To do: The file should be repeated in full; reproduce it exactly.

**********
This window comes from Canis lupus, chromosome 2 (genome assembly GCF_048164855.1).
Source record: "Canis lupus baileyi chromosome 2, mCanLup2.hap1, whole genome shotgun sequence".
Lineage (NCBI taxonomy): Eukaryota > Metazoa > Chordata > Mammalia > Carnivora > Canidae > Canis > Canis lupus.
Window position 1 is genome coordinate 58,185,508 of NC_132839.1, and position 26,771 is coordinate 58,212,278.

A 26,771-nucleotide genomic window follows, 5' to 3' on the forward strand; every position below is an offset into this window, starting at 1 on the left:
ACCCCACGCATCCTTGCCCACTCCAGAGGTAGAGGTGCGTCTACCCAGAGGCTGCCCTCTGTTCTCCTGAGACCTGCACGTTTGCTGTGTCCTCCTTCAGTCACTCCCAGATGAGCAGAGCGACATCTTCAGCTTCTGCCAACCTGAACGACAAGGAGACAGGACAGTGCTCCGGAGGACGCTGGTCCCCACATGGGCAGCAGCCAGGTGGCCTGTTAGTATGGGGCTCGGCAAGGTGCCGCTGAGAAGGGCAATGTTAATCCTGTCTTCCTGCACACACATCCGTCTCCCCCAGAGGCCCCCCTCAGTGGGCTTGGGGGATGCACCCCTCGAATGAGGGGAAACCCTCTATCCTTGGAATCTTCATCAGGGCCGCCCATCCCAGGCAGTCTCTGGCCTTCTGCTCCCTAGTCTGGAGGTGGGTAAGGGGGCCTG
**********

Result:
This window comes from Canis lupus, chromosome 2 (genome assembly GCF_048164855.1).
Source record: "Canis lupus baileyi chromosome 2, mCanLup2.hap1, whole genome shotgun sequence".
Lineage (NCBI taxonomy): Eukaryota > Metazoa > Chordata > Mammalia > Carnivora > Canidae > Canis > Canis lupus.
Window position 1 is genome coordinate 58,185,508 of NC_132839.1, and position 26,771 is coordinate 58,212,278.

A 26,771-nucleotide genomic window follows, 5' to 3' on the forward strand; every position below is an offset into this window, starting at 1 on the left:
ACCCCACGCATCCTTGCCCACTCCAGAGGTAGAGGTGCGTCTACCCAGAGGCTGCCCTCTGTTCTCCTGAGACCTGCACGTTTGCTGTGTCCTCCTTCAGTCACTCCCAGATGAGCAGAGCGACATCTTCAGCTTCTGCCAACCTGAACGACAAGGAGACAGGACAGTGCTCCGGAGGACGCTGGTCCCCACATGGGCAGCAGCCAGGTGGCCTGTTAGTATGGGGCTCGGCAAGGTGCCGCTGAGAAGGGCAATGTTAATCCTGTCTTCCTGCACACACATCCGTCTCCCCCAGAGGCCCCCCTCAGTGGGCTTGGGGGATGCACCCCTCGAATGAGGGGAAACCCTCTATCCTTGGAATCTTCATCAGGGCCGCCCATCCCAGGCAGTCTCTGGCCTTCTGCTCCCTAGTCTGGAGGTGGGTAAGGGGGCCTG